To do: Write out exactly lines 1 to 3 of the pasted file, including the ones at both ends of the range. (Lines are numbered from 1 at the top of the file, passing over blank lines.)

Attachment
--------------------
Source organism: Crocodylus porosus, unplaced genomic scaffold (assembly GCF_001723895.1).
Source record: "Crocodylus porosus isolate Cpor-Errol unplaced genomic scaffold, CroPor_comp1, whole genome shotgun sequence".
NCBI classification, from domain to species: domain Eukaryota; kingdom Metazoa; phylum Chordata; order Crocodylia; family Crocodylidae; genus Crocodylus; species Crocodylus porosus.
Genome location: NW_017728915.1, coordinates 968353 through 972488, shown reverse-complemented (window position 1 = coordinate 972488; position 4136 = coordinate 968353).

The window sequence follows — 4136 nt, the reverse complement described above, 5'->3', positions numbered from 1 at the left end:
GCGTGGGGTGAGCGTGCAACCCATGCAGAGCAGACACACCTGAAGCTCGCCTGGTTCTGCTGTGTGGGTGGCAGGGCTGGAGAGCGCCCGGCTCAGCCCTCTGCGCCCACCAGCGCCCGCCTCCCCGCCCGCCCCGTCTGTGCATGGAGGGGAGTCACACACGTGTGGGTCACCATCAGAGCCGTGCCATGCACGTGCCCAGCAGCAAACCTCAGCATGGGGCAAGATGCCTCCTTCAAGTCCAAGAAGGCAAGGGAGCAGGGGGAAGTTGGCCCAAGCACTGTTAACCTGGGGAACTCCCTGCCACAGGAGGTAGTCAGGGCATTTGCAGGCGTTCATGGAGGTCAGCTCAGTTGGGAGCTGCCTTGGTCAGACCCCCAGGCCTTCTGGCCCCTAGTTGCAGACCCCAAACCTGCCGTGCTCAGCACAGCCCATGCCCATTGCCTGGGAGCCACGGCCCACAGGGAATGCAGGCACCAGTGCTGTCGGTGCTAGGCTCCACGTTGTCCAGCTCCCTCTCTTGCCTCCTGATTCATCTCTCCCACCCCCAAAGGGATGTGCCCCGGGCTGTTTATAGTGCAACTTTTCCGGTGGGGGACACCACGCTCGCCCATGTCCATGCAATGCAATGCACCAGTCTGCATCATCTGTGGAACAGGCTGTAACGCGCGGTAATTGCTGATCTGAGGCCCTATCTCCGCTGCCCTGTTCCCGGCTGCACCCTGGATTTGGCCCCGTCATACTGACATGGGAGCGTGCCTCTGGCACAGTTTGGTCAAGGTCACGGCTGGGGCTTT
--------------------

Source organism: Crocodylus porosus, unplaced genomic scaffold (assembly GCF_001723895.1).
Source record: "Crocodylus porosus isolate Cpor-Errol unplaced genomic scaffold, CroPor_comp1, whole genome shotgun sequence".
NCBI classification, from domain to species: domain Eukaryota; kingdom Metazoa; phylum Chordata; order Crocodylia; family Crocodylidae; genus Crocodylus; species Crocodylus porosus.